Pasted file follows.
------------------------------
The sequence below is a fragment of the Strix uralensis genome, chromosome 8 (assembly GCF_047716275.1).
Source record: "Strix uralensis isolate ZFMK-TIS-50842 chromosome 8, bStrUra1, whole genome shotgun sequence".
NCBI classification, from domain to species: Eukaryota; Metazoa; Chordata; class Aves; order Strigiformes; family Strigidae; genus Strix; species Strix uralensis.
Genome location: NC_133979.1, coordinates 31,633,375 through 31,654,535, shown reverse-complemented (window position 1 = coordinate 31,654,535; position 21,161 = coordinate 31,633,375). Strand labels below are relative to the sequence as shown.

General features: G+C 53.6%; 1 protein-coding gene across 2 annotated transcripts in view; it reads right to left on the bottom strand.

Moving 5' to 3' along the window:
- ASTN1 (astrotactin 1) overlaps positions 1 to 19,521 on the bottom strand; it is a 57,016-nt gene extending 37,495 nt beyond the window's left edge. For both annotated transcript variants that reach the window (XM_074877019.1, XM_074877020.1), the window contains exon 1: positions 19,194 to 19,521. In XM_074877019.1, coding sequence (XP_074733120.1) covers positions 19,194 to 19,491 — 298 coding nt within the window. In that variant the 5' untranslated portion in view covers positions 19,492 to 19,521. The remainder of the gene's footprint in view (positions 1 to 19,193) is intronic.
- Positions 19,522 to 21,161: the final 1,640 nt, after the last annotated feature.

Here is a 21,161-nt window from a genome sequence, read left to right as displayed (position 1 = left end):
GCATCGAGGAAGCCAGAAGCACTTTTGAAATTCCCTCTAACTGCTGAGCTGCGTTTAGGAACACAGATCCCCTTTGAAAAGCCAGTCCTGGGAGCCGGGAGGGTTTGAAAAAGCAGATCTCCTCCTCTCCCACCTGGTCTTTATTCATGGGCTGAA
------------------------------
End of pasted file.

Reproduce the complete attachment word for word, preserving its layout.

The sequence below is a fragment of the Strix uralensis genome, chromosome 8 (assembly GCF_047716275.1).
Source record: "Strix uralensis isolate ZFMK-TIS-50842 chromosome 8, bStrUra1, whole genome shotgun sequence".
NCBI classification, from domain to species: Eukaryota; Metazoa; Chordata; class Aves; order Strigiformes; family Strigidae; genus Strix; species Strix uralensis.
Genome location: NC_133979.1, coordinates 31,633,375 through 31,654,535, shown reverse-complemented (window position 1 = coordinate 31,654,535; position 21,161 = coordinate 31,633,375). Strand labels below are relative to the sequence as shown.

General features: G+C 53.6%; 1 protein-coding gene across 2 annotated transcripts in view; it reads right to left on the bottom strand.

Moving 5' to 3' along the window:
- ASTN1 (astrotactin 1) overlaps positions 1 to 19,521 on the bottom strand; it is a 57,016-nt gene extending 37,495 nt beyond the window's left edge. For both annotated transcript variants that reach the window (XM_074877019.1, XM_074877020.1), the window contains exon 1: positions 19,194 to 19,521. In XM_074877019.1, coding sequence (XP_074733120.1) covers positions 19,194 to 19,491 — 298 coding nt within the window. In that variant the 5' untranslated portion in view covers positions 19,492 to 19,521. The remainder of the gene's footprint in view (positions 1 to 19,193) is intronic.
- Positions 19,522 to 21,161: the final 1,640 nt, after the last annotated feature.

Here is a 21,161-nt window from a genome sequence, read left to right as displayed (position 1 = left end):
GCATCGAGGAAGCCAGAAGCACTTTTGAAATTCCCTCTAACTGCTGAGCTGCGTTTAGGAACACAGATCCCCTTTGAAAAGCCAGTCCTGGGAGCCGGGAGGGTTTGAAAAAGCAGATCTCCTCCTCTCCCACCTGGTCTTTATTCATGGGCTGAA